Animators need more support. Whenever I'm working in a production studio, I feel like a primary school teacher. Creators tend to be like children inside a protected environment, but a harsh, adult, business-based reality is waiting for them out there. Many great talents do not succeed because they cannot handle the real world.
Japan's greatest treasure is its language. The Japanese language is very flexible and open, and we have been freely importing from many languages in every time period. Our language is always evolving, and that says a lot about our whole culture.
The sun might be the star, but for us Japanese, the leading role belongs to the moon. We prefer the moon's poetic atmosphere to the power of the sun. We have many beautiful stories about how the moon gently reflects the sun's light. This is how Japanese want to be: always second, never showing off. I am like that, too. I am so glad Hayao Miyazaki is the No. 1 anime director.
Non-Japanese who love Japan become more Japanese than the Japanese. I guess they already might have the typical Japanese characteristics of ambiguousness and lack of aggression at the start, and these just get enhanced as they master the Japanese language and get deeper into the culture.
Manga and anime fans are already otaku (obsessive fans), regardless of nationality.They are all over the world and in every walk of life. They can survive because they are educated and can make money. It sure costs a lot to be an otaku.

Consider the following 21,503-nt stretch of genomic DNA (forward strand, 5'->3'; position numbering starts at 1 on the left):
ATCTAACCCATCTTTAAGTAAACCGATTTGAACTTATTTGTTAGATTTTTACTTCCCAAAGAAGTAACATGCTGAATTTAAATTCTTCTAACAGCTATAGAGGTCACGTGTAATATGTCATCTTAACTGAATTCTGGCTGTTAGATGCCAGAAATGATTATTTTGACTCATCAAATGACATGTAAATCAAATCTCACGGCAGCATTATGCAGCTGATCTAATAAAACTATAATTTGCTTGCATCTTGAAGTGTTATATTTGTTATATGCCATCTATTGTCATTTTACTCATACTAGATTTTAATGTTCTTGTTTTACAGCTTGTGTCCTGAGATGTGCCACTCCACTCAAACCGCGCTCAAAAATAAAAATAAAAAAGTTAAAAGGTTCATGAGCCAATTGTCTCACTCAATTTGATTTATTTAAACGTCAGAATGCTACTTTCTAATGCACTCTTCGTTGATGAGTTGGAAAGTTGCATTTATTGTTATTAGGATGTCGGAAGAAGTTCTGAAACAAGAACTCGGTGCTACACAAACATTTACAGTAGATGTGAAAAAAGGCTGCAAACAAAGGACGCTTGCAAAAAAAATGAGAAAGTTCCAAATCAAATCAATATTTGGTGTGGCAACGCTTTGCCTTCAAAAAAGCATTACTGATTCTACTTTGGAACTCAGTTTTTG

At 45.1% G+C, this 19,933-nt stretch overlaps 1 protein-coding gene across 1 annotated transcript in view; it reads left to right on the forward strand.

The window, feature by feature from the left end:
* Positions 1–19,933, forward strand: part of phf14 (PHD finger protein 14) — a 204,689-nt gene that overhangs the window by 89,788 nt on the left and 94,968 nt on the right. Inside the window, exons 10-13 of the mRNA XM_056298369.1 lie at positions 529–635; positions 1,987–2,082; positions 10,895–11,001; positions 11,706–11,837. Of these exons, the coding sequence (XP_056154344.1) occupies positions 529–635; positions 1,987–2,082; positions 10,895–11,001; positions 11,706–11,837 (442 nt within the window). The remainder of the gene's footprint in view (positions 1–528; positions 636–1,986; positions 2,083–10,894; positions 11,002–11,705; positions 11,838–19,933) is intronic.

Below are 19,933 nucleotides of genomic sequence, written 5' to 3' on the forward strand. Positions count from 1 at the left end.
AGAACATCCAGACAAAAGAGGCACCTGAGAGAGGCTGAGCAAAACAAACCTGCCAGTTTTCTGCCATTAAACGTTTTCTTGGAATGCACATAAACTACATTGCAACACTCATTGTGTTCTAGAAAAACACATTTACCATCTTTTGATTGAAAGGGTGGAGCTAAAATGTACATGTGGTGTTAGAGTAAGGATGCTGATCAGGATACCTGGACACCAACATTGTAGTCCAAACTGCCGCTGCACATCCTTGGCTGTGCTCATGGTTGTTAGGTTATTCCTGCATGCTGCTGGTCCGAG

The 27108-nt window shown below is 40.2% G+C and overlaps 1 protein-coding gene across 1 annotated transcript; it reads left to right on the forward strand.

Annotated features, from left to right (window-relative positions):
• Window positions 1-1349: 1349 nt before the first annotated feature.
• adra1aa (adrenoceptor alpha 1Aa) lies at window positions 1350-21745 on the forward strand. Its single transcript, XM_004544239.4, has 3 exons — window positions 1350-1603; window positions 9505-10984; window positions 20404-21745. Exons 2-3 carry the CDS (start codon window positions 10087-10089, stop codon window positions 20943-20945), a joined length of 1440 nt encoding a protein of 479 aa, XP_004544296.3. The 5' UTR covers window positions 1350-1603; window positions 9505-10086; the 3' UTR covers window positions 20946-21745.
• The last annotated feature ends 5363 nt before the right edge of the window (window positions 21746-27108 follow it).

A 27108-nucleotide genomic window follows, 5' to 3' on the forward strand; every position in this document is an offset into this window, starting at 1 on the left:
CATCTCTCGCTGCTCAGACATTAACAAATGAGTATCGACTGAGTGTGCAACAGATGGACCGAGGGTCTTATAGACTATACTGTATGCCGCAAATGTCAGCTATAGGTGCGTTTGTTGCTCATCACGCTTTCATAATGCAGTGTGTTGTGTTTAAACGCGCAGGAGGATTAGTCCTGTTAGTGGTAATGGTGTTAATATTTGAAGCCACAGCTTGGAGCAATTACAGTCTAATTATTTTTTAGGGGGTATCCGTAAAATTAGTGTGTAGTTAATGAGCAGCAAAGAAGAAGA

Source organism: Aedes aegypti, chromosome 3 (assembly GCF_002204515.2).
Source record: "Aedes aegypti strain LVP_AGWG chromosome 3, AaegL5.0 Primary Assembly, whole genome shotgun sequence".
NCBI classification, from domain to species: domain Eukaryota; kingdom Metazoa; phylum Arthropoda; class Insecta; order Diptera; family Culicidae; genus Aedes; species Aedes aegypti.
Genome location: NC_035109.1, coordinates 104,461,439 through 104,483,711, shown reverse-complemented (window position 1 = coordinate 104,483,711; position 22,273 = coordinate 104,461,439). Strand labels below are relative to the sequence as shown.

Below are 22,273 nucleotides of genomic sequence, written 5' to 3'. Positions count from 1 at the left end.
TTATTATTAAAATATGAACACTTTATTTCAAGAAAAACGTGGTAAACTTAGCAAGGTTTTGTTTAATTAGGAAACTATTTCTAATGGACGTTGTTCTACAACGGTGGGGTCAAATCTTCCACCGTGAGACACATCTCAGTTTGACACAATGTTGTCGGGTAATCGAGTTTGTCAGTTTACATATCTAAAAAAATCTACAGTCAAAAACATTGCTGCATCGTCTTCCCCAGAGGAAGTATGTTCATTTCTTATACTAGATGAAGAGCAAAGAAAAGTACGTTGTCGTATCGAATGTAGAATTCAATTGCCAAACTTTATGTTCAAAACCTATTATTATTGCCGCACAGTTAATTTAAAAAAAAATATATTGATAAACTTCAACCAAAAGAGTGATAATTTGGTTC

Music is as important as imagery. Kenji Kawai's music is responsible for 50 percent of my films' successes. I can't do anything without him. He is a genius at music, but he is also a bum at life. I never get tired of him because his answers are always different from mine, even though we have been together for 20 years.
Animals need more protection. My dream is to set up an animal rescue force, similar to those that exist in other countries, where the officials not only help animals but have the authority to arrest those who hurt them.
Those who torture animals deserve severe punishment. I feel like giving them all the death penalty because it's the worst kind of crime, and I rather suspect that such predators usually move on to children next. Also, if a man hurts a woman, he should get a life sentence.
Pamper those you love while you can. Atami, in Shizuoka Prefecture, has the best climate for my dogs, so I moved there. We walk the mountains, take onsen (hot spring) baths together and enjoy the good life. They eat better food than me. I get soba noodles and they chew on veggies, meat and rice. They deserve it!
One can never be the same after losing a loved one.I'm in constant fear about the inevitable death of my two dogs, Gabriel, 13, and Daniel, who is maybe 16 now. I'll never be the same without them. Even now, I have a big hole in my heart for my cat, which died years ago.
Little white lies make people happy. I love people and I often resort to telling them what they want to hear. When I say such things, I even believe it myself.
Judit Kawaguchi loves to listen. She is a volunteer counselor and a TV reporter on NHK's "Weekend Japanology." Learn more at: http://juditfan.blog58.fc2.com/